I saw a post on Facebook from my friend and colleague Kip Knight. He was at San Francisco International Airport (SFO) trying to get home. You can guess where the story goes, but that’s really not the point of this column. Instead, it’s about the way in which social media raises the costs of morale hazards; those otherwise great customers who have turned against you because of your own business policies or practices. Airlines are hardly alone here. All businesses have this exposure.
Here’s the background: American Airlines (AA) delayed Kip’s flight because of a mechanical issue. Fair enough. Breaking down on the side of the highway is one thing; breaking down at 35,000 feet is quite another. Enter social media, and in particular AA’s engagement practices with regard to its social points of presence.
For whatever reasons, social media (and hence, what to do with it) has entered most organizations through the marketing and public relations departments. Partially as a result, most of the tools and platforms that connect businesses and customers through the social channels have been built around the needs of marketing and PR. As well, the primary activities undertaken by businesses on the social web have been promotional, or at least aimed at raising visibility toward an end, which is best described in terms of some type of “conversion.” All of this has worked well, and lots of great cases around social media-based marketing and brand building are but a Google away. No doubt you’ve read them.
But wait, there’s more. Engaging customers through social channels means exposing business policies to public comment through the conversations (if any) that you choose to participate in. Taking it a step further, by claiming a social point of presence – for example, creating a branded page on Google+, Facebook, or Twitter – raises the bar accordingly. Creating a branded point of presence means your participation – or lack thereof – is entirely public. Which brings me back to Kip’s post, and the situation at SFO.
Imagine 300 people standing around, wondering whether or not they will be going home this evening. Actually, you don’t even have to imagine it. Kip posted a picture of the airport scene on the AA Facebook page. Here is the opening section of Kip’s post:
“I’m a Platinum member and AA did a pathetic job helping us out after having us wait for 3 hours to decide what they were going to do. The best they could do for me is fly me out at 10am (the next day).
Called Ted Whitten at the Platinum desk to see if he could help me at least wait it out in the Admiral’s Club while I wait for another flight (Virgin America) at 10pm but no can do. He wasn’t able to do anything at all to help me out. If I had waited for their flight on Friday (fat chance), I was welcome to sleep in a chair at the airport.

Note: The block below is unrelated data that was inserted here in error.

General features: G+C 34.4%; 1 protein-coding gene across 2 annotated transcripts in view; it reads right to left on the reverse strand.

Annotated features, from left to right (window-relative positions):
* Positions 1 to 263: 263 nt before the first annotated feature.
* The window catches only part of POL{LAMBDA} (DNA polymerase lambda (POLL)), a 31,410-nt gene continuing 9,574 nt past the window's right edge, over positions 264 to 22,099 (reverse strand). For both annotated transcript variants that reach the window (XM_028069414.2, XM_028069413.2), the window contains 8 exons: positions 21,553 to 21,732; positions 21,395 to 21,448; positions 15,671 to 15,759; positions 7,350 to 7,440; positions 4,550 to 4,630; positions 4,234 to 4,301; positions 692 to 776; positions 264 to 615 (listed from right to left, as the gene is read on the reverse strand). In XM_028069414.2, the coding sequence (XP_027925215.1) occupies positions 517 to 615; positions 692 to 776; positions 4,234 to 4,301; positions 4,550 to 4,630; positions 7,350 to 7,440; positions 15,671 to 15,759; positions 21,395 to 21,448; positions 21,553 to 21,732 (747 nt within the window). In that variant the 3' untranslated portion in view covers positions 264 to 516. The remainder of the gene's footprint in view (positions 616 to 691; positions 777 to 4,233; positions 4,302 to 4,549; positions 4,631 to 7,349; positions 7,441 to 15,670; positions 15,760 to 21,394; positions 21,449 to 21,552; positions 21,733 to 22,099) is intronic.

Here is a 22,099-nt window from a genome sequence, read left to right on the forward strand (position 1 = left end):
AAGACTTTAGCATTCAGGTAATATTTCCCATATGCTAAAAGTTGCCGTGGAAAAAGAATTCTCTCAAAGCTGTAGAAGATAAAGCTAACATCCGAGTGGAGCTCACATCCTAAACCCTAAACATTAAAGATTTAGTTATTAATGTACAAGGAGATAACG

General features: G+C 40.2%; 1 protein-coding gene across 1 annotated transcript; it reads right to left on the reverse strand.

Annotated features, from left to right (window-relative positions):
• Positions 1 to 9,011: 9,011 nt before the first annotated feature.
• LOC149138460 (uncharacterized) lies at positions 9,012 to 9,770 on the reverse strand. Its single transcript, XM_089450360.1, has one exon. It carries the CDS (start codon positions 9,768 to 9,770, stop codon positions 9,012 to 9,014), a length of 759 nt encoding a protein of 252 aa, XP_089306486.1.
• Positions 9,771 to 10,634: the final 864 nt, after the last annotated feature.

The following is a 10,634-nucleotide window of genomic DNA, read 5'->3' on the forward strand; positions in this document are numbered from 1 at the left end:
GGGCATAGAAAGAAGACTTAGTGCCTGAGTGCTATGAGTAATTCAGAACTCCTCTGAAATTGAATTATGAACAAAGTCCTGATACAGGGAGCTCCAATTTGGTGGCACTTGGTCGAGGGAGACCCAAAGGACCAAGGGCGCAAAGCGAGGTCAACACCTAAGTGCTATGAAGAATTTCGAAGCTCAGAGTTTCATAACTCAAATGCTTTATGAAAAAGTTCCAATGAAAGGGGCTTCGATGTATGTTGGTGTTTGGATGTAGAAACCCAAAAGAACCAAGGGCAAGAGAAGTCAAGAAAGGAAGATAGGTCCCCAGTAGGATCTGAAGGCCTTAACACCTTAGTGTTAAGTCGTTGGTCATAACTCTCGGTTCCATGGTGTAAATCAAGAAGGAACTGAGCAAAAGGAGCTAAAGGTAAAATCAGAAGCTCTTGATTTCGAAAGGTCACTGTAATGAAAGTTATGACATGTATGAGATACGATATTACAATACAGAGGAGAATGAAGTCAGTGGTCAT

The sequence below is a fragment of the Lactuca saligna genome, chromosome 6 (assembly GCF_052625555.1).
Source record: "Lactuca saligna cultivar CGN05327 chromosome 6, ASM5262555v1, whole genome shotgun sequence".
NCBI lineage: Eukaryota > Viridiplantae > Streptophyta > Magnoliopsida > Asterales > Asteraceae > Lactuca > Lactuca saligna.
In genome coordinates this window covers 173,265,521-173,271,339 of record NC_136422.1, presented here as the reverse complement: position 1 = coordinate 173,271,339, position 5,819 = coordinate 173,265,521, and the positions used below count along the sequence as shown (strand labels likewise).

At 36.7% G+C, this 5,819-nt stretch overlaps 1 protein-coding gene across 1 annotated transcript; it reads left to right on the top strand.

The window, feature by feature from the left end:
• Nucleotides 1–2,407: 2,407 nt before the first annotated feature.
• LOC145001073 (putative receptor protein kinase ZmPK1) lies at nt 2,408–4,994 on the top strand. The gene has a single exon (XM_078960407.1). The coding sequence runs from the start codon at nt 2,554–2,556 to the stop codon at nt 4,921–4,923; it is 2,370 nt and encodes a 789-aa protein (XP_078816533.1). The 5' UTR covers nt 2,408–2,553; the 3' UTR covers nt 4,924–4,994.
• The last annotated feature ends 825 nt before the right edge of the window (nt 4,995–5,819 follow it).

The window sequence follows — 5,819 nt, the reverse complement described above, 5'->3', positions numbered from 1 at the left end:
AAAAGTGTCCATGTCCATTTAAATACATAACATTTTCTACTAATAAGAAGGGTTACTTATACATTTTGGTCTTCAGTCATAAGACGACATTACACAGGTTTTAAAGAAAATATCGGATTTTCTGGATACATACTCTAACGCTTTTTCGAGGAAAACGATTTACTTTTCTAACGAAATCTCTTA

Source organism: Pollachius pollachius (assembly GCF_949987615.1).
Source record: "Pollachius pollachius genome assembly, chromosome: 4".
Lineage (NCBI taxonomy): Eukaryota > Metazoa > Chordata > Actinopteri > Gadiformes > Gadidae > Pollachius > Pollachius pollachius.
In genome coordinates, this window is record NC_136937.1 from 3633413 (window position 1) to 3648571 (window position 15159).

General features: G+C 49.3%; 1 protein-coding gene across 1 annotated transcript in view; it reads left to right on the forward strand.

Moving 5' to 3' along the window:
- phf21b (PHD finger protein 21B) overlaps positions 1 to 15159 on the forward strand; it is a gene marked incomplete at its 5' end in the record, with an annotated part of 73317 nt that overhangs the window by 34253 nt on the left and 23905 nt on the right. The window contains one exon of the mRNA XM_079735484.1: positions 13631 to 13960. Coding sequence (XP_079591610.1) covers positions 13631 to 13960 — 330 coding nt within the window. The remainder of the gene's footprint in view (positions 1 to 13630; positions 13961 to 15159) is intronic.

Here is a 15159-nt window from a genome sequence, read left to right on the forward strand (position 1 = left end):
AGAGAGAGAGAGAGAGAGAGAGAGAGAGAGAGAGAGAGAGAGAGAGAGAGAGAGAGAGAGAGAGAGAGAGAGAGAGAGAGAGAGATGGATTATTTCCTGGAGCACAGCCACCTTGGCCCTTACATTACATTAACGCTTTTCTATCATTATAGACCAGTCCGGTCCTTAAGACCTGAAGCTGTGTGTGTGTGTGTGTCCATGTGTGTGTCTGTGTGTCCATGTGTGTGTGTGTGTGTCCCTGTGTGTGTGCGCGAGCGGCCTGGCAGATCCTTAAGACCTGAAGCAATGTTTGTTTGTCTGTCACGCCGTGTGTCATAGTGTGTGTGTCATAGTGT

If this is how AA treats their million mile fliers, is it any wonder they are in bankruptcy? They had the chance to be heroes today and totally let me down.”
So, after trying the various support options, Kip took to Facebook. An hour or so later, he asked (understandably) if anyone at AA was even monitoring the Facebook page. No response. Ultimately he flew home, on Virgin America, at an out-of-pocket cost of $850.
Comments to Kip’s post like, “You are being ignored like most of the elite members below ex plat status” from “Max” are particularly hard hitting from a brand perspective. They essentially say, outside the chosen few, why even bother being loyal to a carrier? If you aren’t Triple Unobtanium – and only a small percentage of the flying public travels enough to put them into the very highest levels of airline loyalty programs – then it’s just a straight-up case of you versus them. That’s no way to run an airline or any business. Keep in mind that Kip is a million-mile Platinum member. This isn’t his first business trip, and given his international speaking schedule (on social media and its business impact!), it won’t be his last. If I were an airline, I’d want this guy.
Note too that the issue here is not a case of “only the very highest” (aka “best”) customers getting preferential treatment. Businesses can and should do “more” for their most valuable customers. But when it comes to delivering on the fundamental product or service expectations – in this case, leaving the airport, bound for your destination on the day and at the time you were supposed to -that’s a proper expectation of all customers.
Nor is the problem the actual malfunction – in this case, an airplane’s mechanical problem. Customers understand – albeit begrudgingly – that “stuff happens.” The problem here is the lack of a public response to a public comment and the resulting brand damage that persists long after the actual event. Kips’ story, along with the comments of others, are now part of the permanent record on the AA Facebook page. (Kudos to AA’s social media team for leaving these comments in place. Lesser brands would have removed them.)
I was a product manager with Progressive Insurance, easily one of the best jobs in the world at one of the greatest companies ever. We were always concerned about creating “morale hazards”; in basic terms “good customers who turn against you.” In insurance, there are two important customer types aside from the general risk profile.